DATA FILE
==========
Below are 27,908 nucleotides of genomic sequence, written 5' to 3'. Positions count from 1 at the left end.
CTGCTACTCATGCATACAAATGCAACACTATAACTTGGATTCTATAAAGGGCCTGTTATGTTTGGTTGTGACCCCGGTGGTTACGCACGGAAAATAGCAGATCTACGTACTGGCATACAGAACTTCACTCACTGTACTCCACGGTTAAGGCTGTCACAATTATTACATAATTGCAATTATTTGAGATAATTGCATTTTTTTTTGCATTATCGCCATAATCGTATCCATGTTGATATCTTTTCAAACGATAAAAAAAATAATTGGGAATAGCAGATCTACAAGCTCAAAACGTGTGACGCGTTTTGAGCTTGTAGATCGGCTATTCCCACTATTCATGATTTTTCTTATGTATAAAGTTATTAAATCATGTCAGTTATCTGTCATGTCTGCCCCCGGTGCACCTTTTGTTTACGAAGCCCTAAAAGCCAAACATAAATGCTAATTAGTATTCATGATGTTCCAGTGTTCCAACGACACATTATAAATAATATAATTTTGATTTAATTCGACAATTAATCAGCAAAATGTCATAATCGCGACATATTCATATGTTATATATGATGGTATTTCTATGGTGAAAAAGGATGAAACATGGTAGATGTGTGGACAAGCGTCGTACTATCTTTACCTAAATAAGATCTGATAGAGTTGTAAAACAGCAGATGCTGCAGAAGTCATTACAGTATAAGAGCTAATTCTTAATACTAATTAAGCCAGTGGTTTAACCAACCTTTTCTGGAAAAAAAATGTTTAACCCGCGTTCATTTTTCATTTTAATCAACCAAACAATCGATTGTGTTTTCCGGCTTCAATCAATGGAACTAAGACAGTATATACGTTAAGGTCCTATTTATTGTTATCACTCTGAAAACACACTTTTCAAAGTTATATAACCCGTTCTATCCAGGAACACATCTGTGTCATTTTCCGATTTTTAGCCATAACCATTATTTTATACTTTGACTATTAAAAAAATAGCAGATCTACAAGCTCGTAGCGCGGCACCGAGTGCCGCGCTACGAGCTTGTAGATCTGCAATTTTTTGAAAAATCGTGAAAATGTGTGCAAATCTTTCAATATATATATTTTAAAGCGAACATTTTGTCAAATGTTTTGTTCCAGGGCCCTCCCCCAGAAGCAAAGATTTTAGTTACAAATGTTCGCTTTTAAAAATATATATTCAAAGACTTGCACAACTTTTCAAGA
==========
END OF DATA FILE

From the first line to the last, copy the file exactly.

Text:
Below are 27,908 nucleotides of genomic sequence, written 5' to 3'. Positions count from 1 at the left end.
CTGCTACTCATGCATACAAATGCAACACTATAACTTGGATTCTATAAAGGGCCTGTTATGTTTGGTTGTGACCCCGGTGGTTACGCACGGAAAATAGCAGATCTACGTACTGGCATACAGAACTTCACTCACTGTACTCCACGGTTAAGGCTGTCACAATTATTACATAATTGCAATTATTTGAGATAATTGCATTTTTTTTTGCATTATCGCCATAATCGTATCCATGTTGATATCTTTTCAAACGATAAAAAAAATAATTGGGAATAGCAGATCTACAAGCTCAAAACGTGTGACGCGTTTTGAGCTTGTAGATCGGCTATTCCCACTATTCATGATTTTTCTTATGTATAAAGTTATTAAATCATGTCAGTTATCTGTCATGTCTGCCCCCGGTGCACCTTTTGTTTACGAAGCCCTAAAAGCCAAACATAAATGCTAATTAGTATTCATGATGTTCCAGTGTTCCAACGACACATTATAAATAATATAATTTTGATTTAATTCGACAATTAATCAGCAAAATGTCATAATCGCGACATATTCATATGTTATATATGATGGTATTTCTATGGTGAAAAAGGATGAAACATGGTAGATGTGTGGACAAGCGTCGTACTATCTTTACCTAAATAAGATCTGATAGAGTTGTAAAACAGCAGATGCTGCAGAAGTCATTACAGTATAAGAGCTAATTCTTAATACTAATTAAGCCAGTGGTTTAACCAACCTTTTCTGGAAAAAAAATGTTTAACCCGCGTTCATTTTTCATTTTAATCAACCAAACAATCGATTGTGTTTTCCGGCTTCAATCAATGGAACTAAGACAGTATATACGTTAAGGTCCTATTTATTGTTATCACTCTGAAAACACACTTTTCAAAGTTATATAACCCGTTCTATCCAGGAACACATCTGTGTCATTTTCCGATTTTTAGCCATAACCATTATTTTATACTTTGACTATTAAAAAAATAGCAGATCTACAAGCTCGTAGCGCGGCACCGAGTGCCGCGCTACGAGCTTGTAGATCTGCAATTTTTTGAAAAATCGTGAAAATGTGTGCAAATCTTTCAATATATATATTTTAAAGCGAACATTTTGTCAAATGTTTTGTTCCAGGGCCCTCCCCCAGAAGCAAAGATTTTAGTTACAAATGTTCGCTTTTAAAAATATATATTCAAAGACTTGCACAACTTTTCAAGA